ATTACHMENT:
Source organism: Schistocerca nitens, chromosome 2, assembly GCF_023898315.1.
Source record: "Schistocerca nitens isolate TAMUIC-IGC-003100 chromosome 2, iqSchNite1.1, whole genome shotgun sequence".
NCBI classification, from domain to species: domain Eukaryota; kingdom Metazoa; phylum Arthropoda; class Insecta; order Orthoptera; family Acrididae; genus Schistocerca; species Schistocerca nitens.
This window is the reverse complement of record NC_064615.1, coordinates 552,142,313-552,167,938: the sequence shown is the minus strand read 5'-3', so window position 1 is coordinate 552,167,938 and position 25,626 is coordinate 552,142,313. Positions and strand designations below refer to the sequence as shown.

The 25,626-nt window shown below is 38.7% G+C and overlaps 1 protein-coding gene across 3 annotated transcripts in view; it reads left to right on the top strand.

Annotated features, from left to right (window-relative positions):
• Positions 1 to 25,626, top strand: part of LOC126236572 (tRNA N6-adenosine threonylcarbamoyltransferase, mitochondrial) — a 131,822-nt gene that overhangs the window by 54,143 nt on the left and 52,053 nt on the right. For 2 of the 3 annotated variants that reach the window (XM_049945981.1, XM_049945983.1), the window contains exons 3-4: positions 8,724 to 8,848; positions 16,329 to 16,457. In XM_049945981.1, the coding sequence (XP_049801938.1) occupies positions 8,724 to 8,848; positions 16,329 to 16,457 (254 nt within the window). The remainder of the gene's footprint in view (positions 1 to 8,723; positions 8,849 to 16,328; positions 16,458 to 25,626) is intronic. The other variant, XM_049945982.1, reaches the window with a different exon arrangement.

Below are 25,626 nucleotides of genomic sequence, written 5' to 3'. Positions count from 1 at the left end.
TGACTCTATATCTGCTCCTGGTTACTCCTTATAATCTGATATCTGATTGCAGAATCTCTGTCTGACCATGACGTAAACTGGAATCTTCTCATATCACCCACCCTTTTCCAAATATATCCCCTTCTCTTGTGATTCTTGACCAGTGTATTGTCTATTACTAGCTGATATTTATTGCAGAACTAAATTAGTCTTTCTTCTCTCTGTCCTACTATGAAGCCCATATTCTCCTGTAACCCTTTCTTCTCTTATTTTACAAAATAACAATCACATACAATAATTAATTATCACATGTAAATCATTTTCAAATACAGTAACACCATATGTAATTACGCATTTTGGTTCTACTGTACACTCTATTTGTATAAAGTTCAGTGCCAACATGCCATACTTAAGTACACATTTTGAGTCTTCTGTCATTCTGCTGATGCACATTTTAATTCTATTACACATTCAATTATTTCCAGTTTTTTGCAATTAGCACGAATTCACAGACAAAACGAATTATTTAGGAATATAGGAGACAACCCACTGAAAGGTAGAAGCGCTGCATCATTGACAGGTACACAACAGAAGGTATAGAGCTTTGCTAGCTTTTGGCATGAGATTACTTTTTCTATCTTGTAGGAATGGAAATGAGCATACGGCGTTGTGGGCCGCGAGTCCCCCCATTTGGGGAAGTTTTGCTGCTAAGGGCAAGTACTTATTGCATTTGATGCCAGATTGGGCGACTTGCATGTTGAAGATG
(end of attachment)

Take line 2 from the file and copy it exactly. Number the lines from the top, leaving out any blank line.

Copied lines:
Source record: "Schistocerca nitens isolate TAMUIC-IGC-003100 chromosome 2, iqSchNite1.1, whole genome shotgun sequence".